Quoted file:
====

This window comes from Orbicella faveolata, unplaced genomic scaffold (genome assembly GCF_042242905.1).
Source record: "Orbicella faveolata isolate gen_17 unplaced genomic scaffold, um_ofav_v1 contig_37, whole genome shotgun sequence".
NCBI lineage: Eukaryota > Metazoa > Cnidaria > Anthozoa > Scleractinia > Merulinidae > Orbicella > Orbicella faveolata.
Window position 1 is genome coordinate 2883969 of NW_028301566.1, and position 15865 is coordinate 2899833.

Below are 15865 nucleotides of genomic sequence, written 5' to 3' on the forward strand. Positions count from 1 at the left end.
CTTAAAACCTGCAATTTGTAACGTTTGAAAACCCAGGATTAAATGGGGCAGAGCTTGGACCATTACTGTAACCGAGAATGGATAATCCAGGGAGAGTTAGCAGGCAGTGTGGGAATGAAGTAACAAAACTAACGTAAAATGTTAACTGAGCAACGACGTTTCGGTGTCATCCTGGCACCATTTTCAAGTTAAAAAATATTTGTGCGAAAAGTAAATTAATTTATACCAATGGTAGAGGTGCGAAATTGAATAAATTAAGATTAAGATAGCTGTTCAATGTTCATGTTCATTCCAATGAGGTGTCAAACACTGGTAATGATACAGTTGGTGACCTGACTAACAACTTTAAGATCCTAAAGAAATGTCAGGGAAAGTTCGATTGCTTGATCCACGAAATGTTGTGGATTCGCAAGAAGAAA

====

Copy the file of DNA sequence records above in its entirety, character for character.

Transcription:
This window comes from Orbicella faveolata, unplaced genomic scaffold (genome assembly GCF_042242905.1).
Source record: "Orbicella faveolata isolate gen_17 unplaced genomic scaffold, um_ofav_v1 contig_37, whole genome shotgun sequence".
NCBI lineage: Eukaryota > Metazoa > Cnidaria > Anthozoa > Scleractinia > Merulinidae > Orbicella > Orbicella faveolata.
Window position 1 is genome coordinate 2883969 of NW_028301566.1, and position 15865 is coordinate 2899833.

Below are 15865 nucleotides of genomic sequence, written 5' to 3' on the forward strand. Positions count from 1 at the left end.
CTTAAAACCTGCAATTTGTAACGTTTGAAAACCCAGGATTAAATGGGGCAGAGCTTGGACCATTACTGTAACCGAGAATGGATAATCCAGGGAGAGTTAGCAGGCAGTGTGGGAATGAAGTAACAAAACTAACGTAAAATGTTAACTGAGCAACGACGTTTCGGTGTCATCCTGGCACCATTTTCAAGTTAAAAAATATTTGTGCGAAAAGTAAATTAATTTATACCAATGGTAGAGGTGCGAAATTGAATAAATTAAGATTAAGATAGCTGTTCAATGTTCATGTTCATTCCAATGAGGTGTCAAACACTGGTAATGATACAGTTGGTGACCTGACTAACAACTTTAAGATCCTAAAGAAATGTCAGGGAAAGTTCGATTGCTTGATCCACGAAATGTTGTGGATTCGCAAGAAGAAA